16 April 2008

Mountain Skills Training in Kerry


Let me introduce myself. This time last year the only trekking I did was the kind of hard slog one does when searching for the perfect shoes for that evening. Intrepid adventures among the aisles of stores and the satisfaction of the perfect fit and coordinating colours were my driving forces. Sweat would pore from my brow, adrenaline rushing as I contemplated the horrors of inadequate footwear. So you can understand that I am probably not the first one you would think of as a hiking partner. However this didn’t stop a friend from asking me to be theirs. Up Carrauntoohil, no less. With no concept of height, distance or the Devils Ladder, I was marched to the summit on a beautiful June afternoon and I was hooked.

Since then I have always been heavily reliant on aforementioned friend to lead me blindly up and down various tracks, hills and peaks. When a work colleague mentioned a Mountain Skills course I sat up and took notice. Independence! The importance of independence is not lost on me as I work at Irish Guide dogs for the Blind, where visually impaired people regain theirs. We spend a lot of time teaching guide dog clients how to work best in their partnerships with their dogs as well as dog welfare. The Mountain Skills course saw a sort of reversal in these roles. Guide dog mobility instructors, trainers and kennel staff found themselves back in the classroom not to teach but to learn.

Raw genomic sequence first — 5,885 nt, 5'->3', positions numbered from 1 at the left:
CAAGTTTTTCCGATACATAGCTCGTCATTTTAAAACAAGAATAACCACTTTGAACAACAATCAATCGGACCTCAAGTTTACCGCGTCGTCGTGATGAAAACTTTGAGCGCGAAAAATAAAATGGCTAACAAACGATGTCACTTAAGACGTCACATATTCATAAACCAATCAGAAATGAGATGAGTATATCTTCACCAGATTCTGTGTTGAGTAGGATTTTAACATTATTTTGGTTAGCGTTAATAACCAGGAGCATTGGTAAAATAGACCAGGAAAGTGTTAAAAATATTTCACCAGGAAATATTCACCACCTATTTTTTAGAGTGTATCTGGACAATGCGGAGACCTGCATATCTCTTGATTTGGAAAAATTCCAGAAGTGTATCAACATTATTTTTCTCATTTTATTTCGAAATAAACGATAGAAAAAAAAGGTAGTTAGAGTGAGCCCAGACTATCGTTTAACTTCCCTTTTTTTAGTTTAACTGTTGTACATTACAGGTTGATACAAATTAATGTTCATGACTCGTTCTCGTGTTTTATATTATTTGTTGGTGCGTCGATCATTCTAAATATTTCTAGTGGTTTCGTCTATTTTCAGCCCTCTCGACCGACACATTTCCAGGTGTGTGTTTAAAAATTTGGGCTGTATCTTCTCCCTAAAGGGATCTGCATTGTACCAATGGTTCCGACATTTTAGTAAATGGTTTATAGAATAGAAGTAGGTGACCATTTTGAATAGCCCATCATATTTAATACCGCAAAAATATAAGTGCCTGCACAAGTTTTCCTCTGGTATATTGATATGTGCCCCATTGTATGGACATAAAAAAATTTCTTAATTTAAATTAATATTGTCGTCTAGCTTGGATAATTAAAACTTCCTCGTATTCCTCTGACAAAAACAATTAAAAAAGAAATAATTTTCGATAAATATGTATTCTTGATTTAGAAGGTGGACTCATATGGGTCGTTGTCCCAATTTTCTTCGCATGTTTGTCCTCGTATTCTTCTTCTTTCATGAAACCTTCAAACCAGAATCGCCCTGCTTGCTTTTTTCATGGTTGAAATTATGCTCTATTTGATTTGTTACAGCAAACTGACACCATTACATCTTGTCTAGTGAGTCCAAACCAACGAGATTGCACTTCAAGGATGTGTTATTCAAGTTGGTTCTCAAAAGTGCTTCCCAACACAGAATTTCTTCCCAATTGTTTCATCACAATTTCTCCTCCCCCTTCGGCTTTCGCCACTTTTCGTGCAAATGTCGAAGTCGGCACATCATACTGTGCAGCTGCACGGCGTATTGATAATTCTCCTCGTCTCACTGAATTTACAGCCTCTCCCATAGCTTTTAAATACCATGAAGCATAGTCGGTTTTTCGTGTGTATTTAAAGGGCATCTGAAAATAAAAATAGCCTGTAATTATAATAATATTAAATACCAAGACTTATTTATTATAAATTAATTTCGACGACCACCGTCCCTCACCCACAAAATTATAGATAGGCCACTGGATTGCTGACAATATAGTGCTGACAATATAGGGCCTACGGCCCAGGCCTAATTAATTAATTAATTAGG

Nathan Kingerlee was our teacher and could be compared to MacGyver. He’s the kind of person you would want around if anything got hairy (without the need to make bombs from chewing gum and duct tape). He runs an Adventure and Training company based in Kerry and specialises in hill walking, rock climbing, mountaineering, kayaking, canoeing and team building. When Nathan learned that he would be working with doggie types you wonder if he panicked that we would arrive with our own pets in tow but no dogs on the mountain is the MCI way and when you take into account that farmers are gracious enough to let us trek across their land the least we could do was leave our four legged friends at home.

Each day began with a quick presentation on the skills we would be practicing that day. Anyone who knows us understands that we can be a tricky bunch but Nathan successfully tackled our comments, queries and occasional unruly behaviour. During our mountain safety discussions we tried to imagine every possible situation that could arise on the mountain. To give you a general idea of our line of thinking: If the mountain rescue team is supposed to come get you and they are all voluntary ...what if they are all invited to a wedding? What if everyone on the mountain rescue team ate a really hot curry the night before and were indisposed? Send answers on a postcard to……